An Etymological Dictionary of Astronomy and Astrophysics
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فرهنگ ریشه شناختی اخترشناسی-اخترفیزیک

M. Heydari-Malayeri    -    Paris Observatory

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Number of Results: 10 Search : equinox
autumnal equinox
  هموگان ِ پاییزی   
hamugân-e pâyizi

Fr.: équinoxe d'automne   

One of the two points where the → ecliptic crosses the → celestial equator. At the autumnal equinox the Sun appears to be moving across the equator from the northern celestial hemisphere to the southern celestial hemisphere. The instant of the event.

autumn; → -al; → equinox.

equation of the equinoxes
  هموگش ِ هموگانها   
hamugeš-e hamugânhâ

Fr.: équation des équinoxes   

The difference between → apparent sidereal time and → mean sidereal time. It is due to the nutation of the Earth's polar axis of rotation about its precessional motion. It ranges from +0.8 to +1.2 seconds. Also known as → nutation in right ascension.

equation; → equinox.

equinox
  هموگان   
hamugân

Fr.: équinoxe   

1) One of the two points on the → celestial sphere where the → celestial equator intersects the → ecliptic, that is when the apparent → ecliptic longitude of the Sun is 0° or 180°.
2) Either of the times at which the center of the Sun's disk passes through these points. → autumnal equinox; → vernal equinox.
At equinox, the length of the day and the night are equal all over the globe. The equinox is not a fixed point; it moves due to → precession and → nutation. If only precession is considered, we deal with the → mean equinox of date. If nutation is also taken into account, then we are concerned with the → true equinox.

M.E., from O.Fr. équinoxe, from M.L. equinoxium "equality of night (and day)," from L. æquinoctium, from æquus, "→ equal" + nox "→ night" (gen. noctis). In Gk. isimeria "equal day," from isos "equal," → iso-, + hemera "day."

From hamug, → equal, + -ân suffix denoting time and place.

line of equinoxes
  خط ِ هموگان‌ها   
xatt-e hamugânhâ

Fr.: ligne des équinoxes   

The intersection of the planes of ecliptic and celestial equator.

line; → equinox.

mean equinox
  هموگان ِ میانگین   
hamugân-e miyângin

Fr.: équinoxe moyen   

A fictitious equinox whose position is that of the vernal equinox at a particular epoch with the effect of nutation removed.

mean; → equinox.

precession of the equinoxes
  پیشایان ِ هموگان‌ها   
pišâyân-e hamugânhâ

Fr.: précession des équinoxes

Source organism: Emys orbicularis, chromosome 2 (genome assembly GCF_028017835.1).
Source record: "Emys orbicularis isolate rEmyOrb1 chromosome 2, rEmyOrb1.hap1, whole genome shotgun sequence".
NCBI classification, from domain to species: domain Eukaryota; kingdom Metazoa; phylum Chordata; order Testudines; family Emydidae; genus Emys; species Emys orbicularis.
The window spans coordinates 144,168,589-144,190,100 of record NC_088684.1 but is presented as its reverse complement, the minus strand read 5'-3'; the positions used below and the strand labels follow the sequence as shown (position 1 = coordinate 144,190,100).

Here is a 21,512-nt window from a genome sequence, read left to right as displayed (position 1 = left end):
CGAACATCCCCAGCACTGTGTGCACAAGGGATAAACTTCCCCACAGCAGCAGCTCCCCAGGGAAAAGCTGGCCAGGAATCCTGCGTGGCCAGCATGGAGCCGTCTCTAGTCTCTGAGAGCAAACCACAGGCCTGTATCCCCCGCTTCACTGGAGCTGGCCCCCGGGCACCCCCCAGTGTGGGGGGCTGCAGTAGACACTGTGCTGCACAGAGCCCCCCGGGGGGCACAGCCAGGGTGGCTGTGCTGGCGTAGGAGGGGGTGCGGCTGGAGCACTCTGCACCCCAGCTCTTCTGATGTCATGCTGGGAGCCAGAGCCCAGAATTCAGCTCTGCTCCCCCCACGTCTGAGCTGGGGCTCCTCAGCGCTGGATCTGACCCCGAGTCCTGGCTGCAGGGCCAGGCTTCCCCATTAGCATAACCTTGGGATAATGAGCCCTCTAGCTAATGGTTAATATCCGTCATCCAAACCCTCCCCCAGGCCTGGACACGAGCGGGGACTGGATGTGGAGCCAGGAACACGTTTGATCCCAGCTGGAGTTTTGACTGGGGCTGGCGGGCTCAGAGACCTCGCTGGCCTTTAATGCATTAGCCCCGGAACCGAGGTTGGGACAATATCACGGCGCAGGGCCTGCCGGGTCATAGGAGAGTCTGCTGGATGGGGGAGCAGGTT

The slow motion of the equinoxes along the ecliptic, resulting from the combined motion of the equator (→ precession of the equator) and the ecliptic (→ precession of the ecliptic), or in other words the precession of the Earth's axis of rotation. Also know as → general precession. The First Point of Aries moves westward along the ecliptic at 50.38 arcseconds per year (1 degree every 71.6 years), causing the equinoxes to occur about twenty minutes earlier each sidereal year. See also → nutation.

precession; → equinox.

real equinox
  هموگان ِ هسیا   
hamugâr-e hasyâ

Fr.: équinoxe vrai   

Same as → true equinox.

real; → equinox.

true equinox
  هموگان ِ راستین   
hamugân-e râstin

Fr.: équinoxe vrai   

The intersection of the → ecliptic with the → true celestial equator for a given epoch. It is derived from the → mean equinox accounting for the → nutation.

true; → equinox.

vernal equinox
  هموگان ِ بهاری   
hamugân-e bahâri

Fr.: équinoxe vernal   

The point of intersection between the ecliptic and the celestial equator at which the Sun passes from south to north of the celestial equator during its apparent annual motion. The instant of this event. It occurs on March 20, 21 or rarely 19. At the vernal equinox, as with the → autumnal equinox, night and day are equal in length world over. Several thousands years ago the vernal equinox was in Aries, but because of precession it has now slid west into Pisces. Right ascension and celestial longitude are measured from the vernal equinox. Also known as spring equinox. → First Point of Aries.

vernal; → equinox.

vernal-equinox year
  سال ِ هموگان ِ بهاری   
sâl-e hamugân-e bahâri

Fr.: année d'équinoxe vernal, année vernale   

The time interval between two successive passages of the Sun, when the true longitude of the Sun is considered. In other words, the interval during which the Sun's true longitude increases by 360 degrees. Its mean length for the epoch J2000.0 is 365.24236460 real solar days (approximately 365.2424 days). The vernal-equinox year, on which the Iranian calender is based, should not be confused with → tropical year. See also: A concise review of the Iranian calendar. → Iranian calendar

vernal; → equinox; → year.